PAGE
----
Cooking with Linux - Browsers with the Speed of Lightning
Think you may have heard of WebKit somewhere else? That's because WebKit is the engine behind Mac OS X's Safari browser.
Changes to Midori's interface and behavior are largely controlled via the Preferences dialog (Figure 5). Click Edit on the menu bar, and select Preferences. From there, you can set a default home page, change the look and feel (including default fonts), and more. You'll also find evidence of Midori's young age when you run into pages that don't yet allow edits.
Midori is, as I mentioned, a young browser. It's also a fascinating and promising project, and it's fast. Really fast. And, it's the only browser on my system to pass the Acid3 test (acid3.acidtests.org).
The final item on our menu is Hidetaka Iwai's Kazehakase, a graphical browser that uses the Mozilla Gecko rendering engine to display Web pages. As such, it doesn't lack for much when it comes to showing off Web sites as you expect to see them. Kazehakase, which means “Wind Doctor” is named after a short story by the Japanese author Sakaguchi Ango. This is a great little program that features tabbed browsing, customizable mouse gestures and keyboard shortcuts, RSS bookmarks and more (Figure 6).
Possibly the coolest thing about Kazehakase is its graded user interface. It's a great concept. By default, the user interface is kept as simple as possible, providing users with only the basics both in terms of menu options and configuration of system preferences. The user interface level (UI levels) can be set to beginner, medium or expert. At each level, you find additional hidden gems under the surface that let you fine-tune the browser. There are two ways to change the UI level. The first is by changing the preferences. To get to the system preferences, click Edit on the menu bar, then select Preference. The beginner UI preferences window appears with the main options to the right and a sidebar menu on the left (Figure 7).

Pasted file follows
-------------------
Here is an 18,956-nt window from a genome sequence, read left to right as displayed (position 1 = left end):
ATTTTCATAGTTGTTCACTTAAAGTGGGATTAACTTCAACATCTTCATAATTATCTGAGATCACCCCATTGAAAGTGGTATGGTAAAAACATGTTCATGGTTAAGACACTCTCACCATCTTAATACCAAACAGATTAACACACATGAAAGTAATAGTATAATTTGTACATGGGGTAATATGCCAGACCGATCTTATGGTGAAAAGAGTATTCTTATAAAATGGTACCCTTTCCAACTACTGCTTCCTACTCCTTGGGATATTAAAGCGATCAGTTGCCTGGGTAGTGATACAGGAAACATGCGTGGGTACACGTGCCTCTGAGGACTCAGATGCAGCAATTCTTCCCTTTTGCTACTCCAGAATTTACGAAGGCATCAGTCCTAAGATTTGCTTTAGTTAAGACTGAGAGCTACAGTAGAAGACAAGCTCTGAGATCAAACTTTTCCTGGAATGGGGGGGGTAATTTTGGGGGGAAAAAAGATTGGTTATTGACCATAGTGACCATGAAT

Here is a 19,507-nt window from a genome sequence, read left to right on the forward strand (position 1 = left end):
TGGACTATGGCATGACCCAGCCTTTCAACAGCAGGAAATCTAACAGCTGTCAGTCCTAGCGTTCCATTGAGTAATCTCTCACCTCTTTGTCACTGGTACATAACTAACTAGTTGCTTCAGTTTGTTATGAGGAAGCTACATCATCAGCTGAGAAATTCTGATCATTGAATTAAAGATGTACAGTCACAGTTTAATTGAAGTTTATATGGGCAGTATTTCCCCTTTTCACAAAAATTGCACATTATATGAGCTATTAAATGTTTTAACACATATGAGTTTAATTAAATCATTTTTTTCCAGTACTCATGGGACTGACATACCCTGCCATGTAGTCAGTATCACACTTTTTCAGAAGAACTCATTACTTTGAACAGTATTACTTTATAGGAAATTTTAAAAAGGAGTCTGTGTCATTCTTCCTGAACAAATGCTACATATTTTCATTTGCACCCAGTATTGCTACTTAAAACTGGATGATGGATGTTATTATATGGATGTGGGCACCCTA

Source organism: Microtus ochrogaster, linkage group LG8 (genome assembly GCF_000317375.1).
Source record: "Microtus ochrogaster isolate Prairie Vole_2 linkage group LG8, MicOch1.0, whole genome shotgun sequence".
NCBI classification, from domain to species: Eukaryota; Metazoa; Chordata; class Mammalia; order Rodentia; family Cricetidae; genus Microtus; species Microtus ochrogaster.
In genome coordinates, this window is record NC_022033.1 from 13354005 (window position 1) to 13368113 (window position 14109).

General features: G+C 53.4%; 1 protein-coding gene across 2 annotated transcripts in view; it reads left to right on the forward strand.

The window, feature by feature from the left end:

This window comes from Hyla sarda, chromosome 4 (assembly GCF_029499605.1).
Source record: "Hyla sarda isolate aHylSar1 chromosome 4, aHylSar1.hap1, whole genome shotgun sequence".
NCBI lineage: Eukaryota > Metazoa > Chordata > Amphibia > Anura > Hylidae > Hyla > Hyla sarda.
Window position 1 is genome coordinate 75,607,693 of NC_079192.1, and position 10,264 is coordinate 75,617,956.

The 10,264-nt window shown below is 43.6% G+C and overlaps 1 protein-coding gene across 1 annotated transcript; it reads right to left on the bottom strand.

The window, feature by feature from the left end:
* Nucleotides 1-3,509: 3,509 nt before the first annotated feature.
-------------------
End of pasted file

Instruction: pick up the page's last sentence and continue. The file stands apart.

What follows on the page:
There are only four categories of simple changes here. If you change the UI level to expert, a much more complex and complete preferences menu appears, as shown on the right-hand side of Figure 7. If you choose, you also can toggle the UI level directly from the menu bar by clicking View and selecting your level of expertise from the UI level submenu (Figure 8).
Kazehakase isn't widely available in distribution repositories, so you may have to resort to the old extract-and-build five-step for that one. This is a great little browser and well worth checking out.
Marcel's extract-and-build five-step is available from his Web site at www.marcelgagne.com/fivestep.html.
There you have it, mes amis, the underdogs of the browser world—some of them anyhow, as I am sure there are plenty more. Can any of them compete against the big guys? That depends on your needs and constraints. If fast as lightning trumps a bulked-up feature set, the underdogs win. The same is true on a small, underpowered machine. Researchers who are more interested in text may opt out of the graphical browsers entirely. Each underdog, you might say, can have its day.